Single Board Model of Governance Brings Benefits to Congregations of all Sizes

2/11/2016

Leaders at First UMC Anahuac are experiencing new ministry successes after adopting a streamlined committee leadership structure popularized by the Vibrant Church Initiative and larger congregations. 

  • Problem: The “typical” church structure of multiple committees is driving the mission of the church versus the mission driving the structure.
  • Solution: Streamlining congregational leadership structures to the popular Accountable Leadership Model for greater success in their mission of making disciples for the transformation of the world.
It may sound hard to believe, but a growing number of congregations across the conference are bidding “goodbye” to committee-heavy church structures, and saying “hello” to a single board model. Dr. Jesse Brannen, Director of the TAC Center for Congregational Excellence and Vibrant Church Initiative Director Rev. Mike Tyson are seeing churches experience new levels of success in their mission, thanks to the streamlined Accountable Leadership concepts outlined in a book called Winning on Purpose by John Edmund Kaiser. The buzz around this idea is requiring Jesse to hit the speaking circuit, sharing nuggets of insight with leaders at district trainings and local church leadership meetings.
 
The concept of a single board with 9-13 members elected by the charge conference initially caught fire through the Vibrant Church Initiative.
“We have all been waking up to the fact that, for decades, churches and committees therein have generally been consensus-driven and not always focused on the mission,” notes Jesse. “But we are now realizing that decisions in this model of church governance are not very timely, if they happen at all, and that multiple committee structures often create bottlenecks and dysfunction.”
 
According to Mike, the Judicial Council has approved this alternative structure, ruling that the Discipline 247.2 provides the options to be creative as long as the duties of the Trustees and SPRC are covered.
 
Rev. Dr. Kelly Krone heard about this model and asked Jesse if it would be appropriate for a 100-125-member church such as FUMC Anahuac.  The answer: Absolutely!
 
“Churches seem to be experiencing a vacuum of trained leaders, so it made sense to me that we could develop a smaller group of leaders that see the vision and want to work toward the mission instead of writing committee meeting reports,” notes Kelly. Following a candid discussion and training session with leaders and members of the congregation, FUMC Anahuac voted to transition to this Accountable Leadership model.
 
“We see the value in returning to a simpler time,” adds Kelly. “What we once called the Board of Stewards governed the church in the 1940s.  We are calling our new 14-member structure the same -- but with more focus on implementing the mission of the church.” The basic functions and factions of the church will be represented, per the Book of Discipline, on the new board: SPRC, Finance, Lay leader, Young adults, and key ministries of the church.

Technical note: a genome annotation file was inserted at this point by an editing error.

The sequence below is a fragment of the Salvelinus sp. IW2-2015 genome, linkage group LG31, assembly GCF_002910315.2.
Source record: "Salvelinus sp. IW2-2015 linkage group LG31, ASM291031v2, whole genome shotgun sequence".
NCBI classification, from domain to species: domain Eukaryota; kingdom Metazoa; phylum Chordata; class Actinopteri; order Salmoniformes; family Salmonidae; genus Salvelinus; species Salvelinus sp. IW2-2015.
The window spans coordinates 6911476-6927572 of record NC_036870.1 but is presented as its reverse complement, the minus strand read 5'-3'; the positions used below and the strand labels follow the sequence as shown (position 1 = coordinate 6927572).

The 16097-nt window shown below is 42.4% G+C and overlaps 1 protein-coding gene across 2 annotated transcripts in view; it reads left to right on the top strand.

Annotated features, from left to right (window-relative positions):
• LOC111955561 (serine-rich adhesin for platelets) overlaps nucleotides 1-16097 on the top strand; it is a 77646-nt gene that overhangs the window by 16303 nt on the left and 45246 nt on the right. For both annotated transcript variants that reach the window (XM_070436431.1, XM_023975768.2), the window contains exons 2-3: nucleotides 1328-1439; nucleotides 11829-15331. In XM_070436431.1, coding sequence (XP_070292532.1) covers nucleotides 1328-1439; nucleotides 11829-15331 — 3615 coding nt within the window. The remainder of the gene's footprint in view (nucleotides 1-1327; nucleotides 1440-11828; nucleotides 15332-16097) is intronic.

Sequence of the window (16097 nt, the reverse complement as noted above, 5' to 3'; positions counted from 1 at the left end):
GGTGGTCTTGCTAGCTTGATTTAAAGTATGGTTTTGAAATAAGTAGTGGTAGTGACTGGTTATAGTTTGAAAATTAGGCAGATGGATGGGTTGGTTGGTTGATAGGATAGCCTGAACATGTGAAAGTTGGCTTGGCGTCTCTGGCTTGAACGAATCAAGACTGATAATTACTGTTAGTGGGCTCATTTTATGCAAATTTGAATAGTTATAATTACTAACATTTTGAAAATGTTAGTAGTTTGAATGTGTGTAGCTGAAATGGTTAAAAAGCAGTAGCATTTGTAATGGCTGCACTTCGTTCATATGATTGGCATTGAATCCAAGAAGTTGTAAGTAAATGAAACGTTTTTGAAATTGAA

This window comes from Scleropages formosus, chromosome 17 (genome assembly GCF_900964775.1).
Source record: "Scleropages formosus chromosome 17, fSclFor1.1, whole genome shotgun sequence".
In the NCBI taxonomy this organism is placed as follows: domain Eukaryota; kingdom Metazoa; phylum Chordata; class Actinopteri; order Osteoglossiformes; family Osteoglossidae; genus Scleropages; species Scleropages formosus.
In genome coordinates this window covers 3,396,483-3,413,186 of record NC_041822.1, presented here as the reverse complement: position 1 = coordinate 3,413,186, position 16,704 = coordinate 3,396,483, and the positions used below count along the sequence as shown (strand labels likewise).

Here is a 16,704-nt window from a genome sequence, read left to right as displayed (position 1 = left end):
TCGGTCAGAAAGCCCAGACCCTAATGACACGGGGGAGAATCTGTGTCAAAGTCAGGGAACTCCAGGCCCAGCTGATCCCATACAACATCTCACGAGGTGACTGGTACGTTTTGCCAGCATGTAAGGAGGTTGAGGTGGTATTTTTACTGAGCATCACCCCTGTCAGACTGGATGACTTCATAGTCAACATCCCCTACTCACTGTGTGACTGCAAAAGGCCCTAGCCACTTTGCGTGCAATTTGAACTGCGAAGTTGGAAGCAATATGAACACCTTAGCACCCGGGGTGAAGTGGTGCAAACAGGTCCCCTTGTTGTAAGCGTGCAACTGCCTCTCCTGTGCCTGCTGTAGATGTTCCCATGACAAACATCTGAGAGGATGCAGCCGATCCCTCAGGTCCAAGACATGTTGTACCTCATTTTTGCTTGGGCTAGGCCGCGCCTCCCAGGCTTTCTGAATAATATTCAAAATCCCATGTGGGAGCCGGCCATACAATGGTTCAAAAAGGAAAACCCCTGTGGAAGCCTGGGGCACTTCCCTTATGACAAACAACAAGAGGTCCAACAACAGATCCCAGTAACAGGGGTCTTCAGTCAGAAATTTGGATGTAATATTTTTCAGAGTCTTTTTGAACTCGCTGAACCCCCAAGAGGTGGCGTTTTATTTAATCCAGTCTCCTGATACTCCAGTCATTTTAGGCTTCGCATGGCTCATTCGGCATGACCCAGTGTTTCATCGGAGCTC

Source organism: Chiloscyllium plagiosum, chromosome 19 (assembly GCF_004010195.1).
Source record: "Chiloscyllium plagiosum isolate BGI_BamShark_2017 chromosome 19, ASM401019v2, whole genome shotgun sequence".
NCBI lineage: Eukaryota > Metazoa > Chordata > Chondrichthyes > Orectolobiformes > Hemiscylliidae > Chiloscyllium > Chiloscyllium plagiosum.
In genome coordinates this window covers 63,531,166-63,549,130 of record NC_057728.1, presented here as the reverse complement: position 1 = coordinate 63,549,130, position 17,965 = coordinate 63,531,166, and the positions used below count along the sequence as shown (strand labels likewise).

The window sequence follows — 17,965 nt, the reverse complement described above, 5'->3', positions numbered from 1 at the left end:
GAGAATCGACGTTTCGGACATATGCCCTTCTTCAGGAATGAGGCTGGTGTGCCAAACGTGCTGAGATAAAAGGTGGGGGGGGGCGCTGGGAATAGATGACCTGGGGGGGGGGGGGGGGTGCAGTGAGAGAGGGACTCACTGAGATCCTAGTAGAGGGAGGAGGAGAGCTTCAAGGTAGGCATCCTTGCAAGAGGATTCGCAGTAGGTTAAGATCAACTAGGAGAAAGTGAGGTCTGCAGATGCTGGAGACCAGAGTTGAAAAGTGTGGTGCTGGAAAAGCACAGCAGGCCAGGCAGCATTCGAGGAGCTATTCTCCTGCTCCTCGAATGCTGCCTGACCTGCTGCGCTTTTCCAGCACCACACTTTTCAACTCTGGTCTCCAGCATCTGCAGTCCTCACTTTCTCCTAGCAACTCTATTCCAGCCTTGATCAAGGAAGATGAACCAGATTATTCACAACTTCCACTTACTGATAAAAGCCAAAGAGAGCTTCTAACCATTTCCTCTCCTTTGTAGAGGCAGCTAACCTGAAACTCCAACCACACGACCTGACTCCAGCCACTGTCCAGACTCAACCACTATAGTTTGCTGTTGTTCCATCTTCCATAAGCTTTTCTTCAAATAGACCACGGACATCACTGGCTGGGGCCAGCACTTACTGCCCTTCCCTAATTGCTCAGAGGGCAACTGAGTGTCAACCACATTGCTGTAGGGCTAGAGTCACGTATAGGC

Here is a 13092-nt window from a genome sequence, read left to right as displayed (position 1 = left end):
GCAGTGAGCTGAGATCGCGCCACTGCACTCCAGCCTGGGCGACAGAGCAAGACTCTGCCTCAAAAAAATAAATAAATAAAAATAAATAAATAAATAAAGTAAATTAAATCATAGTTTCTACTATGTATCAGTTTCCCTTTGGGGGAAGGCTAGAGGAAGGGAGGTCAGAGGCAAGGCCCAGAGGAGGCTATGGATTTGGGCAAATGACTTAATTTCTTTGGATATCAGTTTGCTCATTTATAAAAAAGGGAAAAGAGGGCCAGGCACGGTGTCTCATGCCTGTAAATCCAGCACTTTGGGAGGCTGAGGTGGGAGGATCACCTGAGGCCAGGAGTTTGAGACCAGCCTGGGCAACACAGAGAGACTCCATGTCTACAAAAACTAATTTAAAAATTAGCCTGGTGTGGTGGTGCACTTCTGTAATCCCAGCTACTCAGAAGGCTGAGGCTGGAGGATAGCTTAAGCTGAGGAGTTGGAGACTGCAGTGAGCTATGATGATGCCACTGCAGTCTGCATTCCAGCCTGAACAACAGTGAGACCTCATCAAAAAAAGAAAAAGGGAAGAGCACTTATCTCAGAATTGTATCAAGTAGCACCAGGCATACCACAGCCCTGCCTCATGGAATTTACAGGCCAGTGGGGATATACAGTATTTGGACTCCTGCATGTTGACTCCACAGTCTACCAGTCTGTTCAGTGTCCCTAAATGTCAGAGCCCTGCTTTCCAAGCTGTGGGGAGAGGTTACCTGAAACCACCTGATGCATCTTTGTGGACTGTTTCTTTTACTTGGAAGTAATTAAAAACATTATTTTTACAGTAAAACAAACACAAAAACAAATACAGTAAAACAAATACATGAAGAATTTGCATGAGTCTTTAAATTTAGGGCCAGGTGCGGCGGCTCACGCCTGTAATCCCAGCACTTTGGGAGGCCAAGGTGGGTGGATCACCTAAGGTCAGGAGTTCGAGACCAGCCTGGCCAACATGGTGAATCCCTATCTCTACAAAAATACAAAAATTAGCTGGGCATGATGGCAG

Kelly has seen the power of self-directed work teams in the corporate world, which can make things happen without getting entangled in detours and roadblocks. He completed his doctorate on the power of the inclusive, leadership circle where each voice is heard and where leadership is a shared responsibility. “Our vote to move to this style of leadership and governance has brought a new sense of renewal and outward focus. Our board’s function will be to empower others to live into the mission rather than discussing past events or old news.”
   
Basic Components of the Accountable Leadership Model
During the various trainings he has given around the conference in recent months, Jesse explains 1) the key concepts of accountability and how traditional leadership structures thereby dilute the overall effectiveness of the leaders, and 2) the strengths of the single board model.
 
“For example, the Accountable Leadership model marries responsibility and authority with accountability, promotes church unity, functions on a high level of trust, facilitates quick decisions, and is driven by mission fulfillment,” he notes. This model’s acronym of SIMPLE reminds all of the importance of Setting expectations, Inviting commitment, Measuring progress, Providing feedback, Linking to consequences and Evaluating effectiveness.
 
“We are in
According to Mike Tyson, almost a dozen VCI churches have also voted to transition to this model, with FUMC Pasadena being the farthest along and the reports from there are very positive.  In like fashion, Kelly sensed his congregation was ready for a change in direction and that members would be agreeable to participate in this “interesting experiment in a small church setting.” He adds, “Rather than focusing on the daily operation of the church, our leadership’s agenda will now focus on spiritual formation, any pressing decisions, and accountability with regard to missional goals.”
 
Brandon Bess, the Lay Leader of FUMC Anahuac, states, “As our membership grows with younger, out-of-town working families, this model of leadership lends to more ‘quality’ work from the governing board and a speedier process, more aligned with how business is done today.”
 
Is it a Good Fit for your Congregation?
Jesse urges leaders to consult with their District Superintendents and request any support needed from the Center for Congregational Excellence.  He adds, “I am ready to do a town hall discussion with any churches interested in this mission-minded model, and help with trainings and transitions as needed.”